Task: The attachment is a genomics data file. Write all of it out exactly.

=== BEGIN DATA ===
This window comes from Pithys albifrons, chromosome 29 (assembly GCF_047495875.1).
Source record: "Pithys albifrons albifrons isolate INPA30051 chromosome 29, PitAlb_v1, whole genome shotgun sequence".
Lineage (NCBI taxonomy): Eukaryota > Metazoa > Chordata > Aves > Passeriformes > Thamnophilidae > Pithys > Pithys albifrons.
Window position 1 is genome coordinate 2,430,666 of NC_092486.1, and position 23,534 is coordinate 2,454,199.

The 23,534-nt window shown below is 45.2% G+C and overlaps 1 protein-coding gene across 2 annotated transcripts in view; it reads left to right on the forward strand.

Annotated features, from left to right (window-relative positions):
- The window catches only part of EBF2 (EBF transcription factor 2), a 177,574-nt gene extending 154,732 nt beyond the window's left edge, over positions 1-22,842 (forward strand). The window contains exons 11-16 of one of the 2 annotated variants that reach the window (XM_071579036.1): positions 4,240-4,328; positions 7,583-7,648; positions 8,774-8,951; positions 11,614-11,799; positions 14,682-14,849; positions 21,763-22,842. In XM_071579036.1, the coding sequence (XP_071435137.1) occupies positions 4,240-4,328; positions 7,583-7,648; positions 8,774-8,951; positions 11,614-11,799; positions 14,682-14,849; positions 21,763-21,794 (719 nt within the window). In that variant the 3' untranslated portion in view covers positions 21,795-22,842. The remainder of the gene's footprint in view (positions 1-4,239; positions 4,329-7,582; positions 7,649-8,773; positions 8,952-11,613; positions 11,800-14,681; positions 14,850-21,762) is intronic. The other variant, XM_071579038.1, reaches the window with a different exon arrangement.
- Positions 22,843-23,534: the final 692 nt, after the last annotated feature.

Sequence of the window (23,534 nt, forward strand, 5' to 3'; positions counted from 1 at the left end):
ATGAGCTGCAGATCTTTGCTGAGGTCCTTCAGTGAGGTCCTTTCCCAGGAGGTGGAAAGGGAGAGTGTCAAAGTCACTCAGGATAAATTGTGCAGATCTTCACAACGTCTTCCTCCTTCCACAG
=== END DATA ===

This window comes from Pithys albifrons, chromosome 29 (assembly GCF_047495875.1).
Source record: "Pithys albifrons albifrons isolate INPA30051 chromosome 29, PitAlb_v1, whole genome shotgun sequence".
Lineage (NCBI taxonomy): Eukaryota > Metazoa > Chordata > Aves > Passeriformes > Thamnophilidae > Pithys > Pithys albifrons.
Window position 1 is genome coordinate 2,430,666 of NC_092486.1, and position 23,534 is coordinate 2,454,199.

The 23,534-nt window shown below is 45.2% G+C and overlaps 1 protein-coding gene across 2 annotated transcripts in view; it reads left to right on the forward strand.

Annotated features, from left to right (window-relative positions):
- The window catches only part of EBF2 (EBF transcription factor 2), a 177,574-nt gene extending 154,732 nt beyond the window's left edge, over positions 1-22,842 (forward strand). The window contains exons 11-16 of one of the 2 annotated variants that reach the window (XM_071579036.1): positions 4,240-4,328; positions 7,583-7,648; positions 8,774-8,951; positions 11,614-11,799; positions 14,682-14,849; positions 21,763-22,842. In XM_071579036.1, the coding sequence (XP_071435137.1) occupies positions 4,240-4,328; positions 7,583-7,648; positions 8,774-8,951; positions 11,614-11,799; positions 14,682-14,849; positions 21,763-21,794 (719 nt within the window). In that variant the 3' untranslated portion in view covers positions 21,795-22,842. The remainder of the gene's footprint in view (positions 1-4,239; positions 4,329-7,582; positions 7,649-8,773; positions 8,952-11,613; positions 11,800-14,681; positions 14,850-21,762) is intronic. The other variant, XM_071579038.1, reaches the window with a different exon arrangement.
- Positions 22,843-23,534: the final 692 nt, after the last annotated feature.

Sequence of the window (23,534 nt, forward strand, 5' to 3'; positions counted from 1 at the left end):
ATGAGCTGCAGATCTTTGCTGAGGTCCTTCAGTGAGGTCCTTTCCCAGGAGGTGGAAAGGGAGAGTGTCAAAGTCACTCAGGATAAATTGTGCAGATCTTCACAACGTCTTCCTCCTTCCACAG